Sen. Duckworth and Ag Secretary Vilsack push ethanol incentives during LeRoy visit
A new federal investment in biofuels could impact how much you pay at the pump.
U.S, Agriculture Secretary Tom Vilsack joined Democratic U.S. Sen. Tammy Duckworth next to the gas pumps at the Casey's General Store in LeRoy on Tuesday to promote new incentives for gas stations to retrofit so they can sell E-85, a fuel made mostly from corn-based ethanol.
Duckworth, D-Ill., said greater use of biofuels should reduce gas prices. “The higher that we can blend in more ethanol, the better it is for folks who are trying to fill up the gas tank,” she said. “If you look at the numbers up there, unleaded is $3.85. But the 85 is $2.80. That’s pretty amazing.”
Duckworth said that lower cost will more than make up for any loss in fuel efficiency.
“As we demand higher octane because we want better gas mileage, it’s going to be the renewable fuels that are going to be able to provide it,” said Vilsack.
The U.S. Department of Agriculture is offering $100 million in grants to help pay for gas stations to convert to the higher ethanol blends.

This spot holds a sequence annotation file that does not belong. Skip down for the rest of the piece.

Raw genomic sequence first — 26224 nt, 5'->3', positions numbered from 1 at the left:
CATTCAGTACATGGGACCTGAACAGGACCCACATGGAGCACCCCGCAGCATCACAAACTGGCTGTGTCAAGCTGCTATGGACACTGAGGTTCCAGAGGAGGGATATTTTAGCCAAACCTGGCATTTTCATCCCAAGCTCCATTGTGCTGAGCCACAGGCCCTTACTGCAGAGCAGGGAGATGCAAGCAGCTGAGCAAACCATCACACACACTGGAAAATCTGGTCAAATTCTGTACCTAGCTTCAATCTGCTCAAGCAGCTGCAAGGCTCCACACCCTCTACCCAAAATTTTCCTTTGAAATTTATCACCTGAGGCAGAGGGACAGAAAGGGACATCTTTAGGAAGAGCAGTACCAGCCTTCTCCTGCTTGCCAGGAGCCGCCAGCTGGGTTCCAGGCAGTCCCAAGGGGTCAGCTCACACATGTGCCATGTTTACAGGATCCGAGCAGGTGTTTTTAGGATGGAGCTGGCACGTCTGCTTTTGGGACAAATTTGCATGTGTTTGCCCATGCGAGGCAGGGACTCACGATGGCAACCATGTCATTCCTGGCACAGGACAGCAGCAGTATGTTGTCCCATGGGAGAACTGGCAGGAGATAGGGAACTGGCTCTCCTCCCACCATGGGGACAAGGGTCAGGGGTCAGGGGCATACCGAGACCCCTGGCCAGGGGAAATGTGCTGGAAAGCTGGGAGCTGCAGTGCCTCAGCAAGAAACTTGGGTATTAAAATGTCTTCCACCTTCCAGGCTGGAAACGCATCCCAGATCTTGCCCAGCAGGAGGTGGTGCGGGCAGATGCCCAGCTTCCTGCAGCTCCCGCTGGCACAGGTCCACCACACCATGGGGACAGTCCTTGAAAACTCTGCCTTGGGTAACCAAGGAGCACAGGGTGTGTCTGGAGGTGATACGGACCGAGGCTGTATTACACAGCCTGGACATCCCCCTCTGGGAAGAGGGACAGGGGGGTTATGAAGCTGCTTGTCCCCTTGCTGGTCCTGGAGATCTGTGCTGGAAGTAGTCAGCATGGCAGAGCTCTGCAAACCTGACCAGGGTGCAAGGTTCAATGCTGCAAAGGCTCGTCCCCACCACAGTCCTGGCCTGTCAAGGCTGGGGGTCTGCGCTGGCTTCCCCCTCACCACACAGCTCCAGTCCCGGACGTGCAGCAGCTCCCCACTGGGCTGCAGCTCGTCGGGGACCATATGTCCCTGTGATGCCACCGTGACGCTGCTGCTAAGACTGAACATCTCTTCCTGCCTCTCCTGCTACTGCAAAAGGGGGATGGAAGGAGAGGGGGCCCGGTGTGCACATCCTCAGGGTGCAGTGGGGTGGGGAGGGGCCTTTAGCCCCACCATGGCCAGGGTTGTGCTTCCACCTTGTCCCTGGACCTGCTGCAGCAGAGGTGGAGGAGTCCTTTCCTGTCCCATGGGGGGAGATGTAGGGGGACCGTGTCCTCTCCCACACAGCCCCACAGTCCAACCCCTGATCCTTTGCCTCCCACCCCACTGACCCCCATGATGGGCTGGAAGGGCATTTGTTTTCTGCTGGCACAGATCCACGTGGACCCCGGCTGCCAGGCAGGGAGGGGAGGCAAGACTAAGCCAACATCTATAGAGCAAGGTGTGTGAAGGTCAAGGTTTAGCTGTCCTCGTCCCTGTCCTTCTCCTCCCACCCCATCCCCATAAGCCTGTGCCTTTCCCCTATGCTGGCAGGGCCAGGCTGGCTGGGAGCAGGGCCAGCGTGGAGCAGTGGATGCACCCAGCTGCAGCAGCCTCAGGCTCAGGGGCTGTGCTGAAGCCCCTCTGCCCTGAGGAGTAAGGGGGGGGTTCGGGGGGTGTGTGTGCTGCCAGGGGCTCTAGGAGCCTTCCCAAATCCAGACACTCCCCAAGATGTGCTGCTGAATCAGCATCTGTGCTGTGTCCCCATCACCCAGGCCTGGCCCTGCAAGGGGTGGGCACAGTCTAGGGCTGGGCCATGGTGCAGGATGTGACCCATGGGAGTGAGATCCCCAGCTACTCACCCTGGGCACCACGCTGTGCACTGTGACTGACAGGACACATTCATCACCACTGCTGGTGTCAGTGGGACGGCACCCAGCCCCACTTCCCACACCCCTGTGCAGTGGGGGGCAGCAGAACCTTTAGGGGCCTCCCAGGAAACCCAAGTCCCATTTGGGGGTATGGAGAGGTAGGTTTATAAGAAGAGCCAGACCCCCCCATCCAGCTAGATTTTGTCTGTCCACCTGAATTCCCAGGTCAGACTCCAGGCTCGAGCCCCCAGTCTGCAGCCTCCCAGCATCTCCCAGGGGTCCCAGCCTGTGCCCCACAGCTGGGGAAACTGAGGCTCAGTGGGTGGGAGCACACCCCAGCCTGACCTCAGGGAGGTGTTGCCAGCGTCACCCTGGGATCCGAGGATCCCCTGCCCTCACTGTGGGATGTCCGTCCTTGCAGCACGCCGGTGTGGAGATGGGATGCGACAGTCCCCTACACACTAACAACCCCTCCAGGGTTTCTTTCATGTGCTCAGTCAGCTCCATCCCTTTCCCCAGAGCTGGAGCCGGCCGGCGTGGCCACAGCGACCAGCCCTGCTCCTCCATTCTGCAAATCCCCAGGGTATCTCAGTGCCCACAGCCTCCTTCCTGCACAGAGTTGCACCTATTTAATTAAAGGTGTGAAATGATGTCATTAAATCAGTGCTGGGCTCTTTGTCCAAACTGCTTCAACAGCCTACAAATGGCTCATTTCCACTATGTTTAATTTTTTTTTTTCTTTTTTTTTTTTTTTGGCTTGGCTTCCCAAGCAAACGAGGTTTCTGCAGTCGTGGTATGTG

Duckworth said expanding ethanol use will be good for Illinois corn farmers, will reduce demand on foreign oil, expand U.S. exports and will reduce carbon emissions. The Inflation Reduction Act spends $500 million on ethanol production.
The new measure also includes incentives for buying electric vehicles, but Vilsack said, for now, electric vehicles can't be the only answer to reduce carbon emissions.
“Detroit is going to continue to make combustion engines,” Vilsack said. “From now until 2035, people are going to keep their trucks and their cars for an extended period of time. The future of this industry in terms of transportation, in terms of cars and trucks, is still very valid.”
Vice president of fuels for Casey's, Nathaniel Doddridge, said the convenience store chain has added E-85 at about 400 stations in the last few years — out of the 2,400 stores it has opened nationwide. Doddridge said only a small fraction of customers choose the ethanol blend now — between 5% and 20% depending on the location.
He predicts more motorists will fill up with ethanol the more they see it available.
“It’s a little bit intimidating to pull up to the pump and making a fueling choice, so the more availability in the market, the more we see that take rate go higher,” Doddridge said.
Vilsack said the federal incentives will be able to fund new E-85 pumps and storage tanks at 1,000 gas stations across the U.S. The government will cover 50% of the cost. A previous program covered 25% of the cost, he said.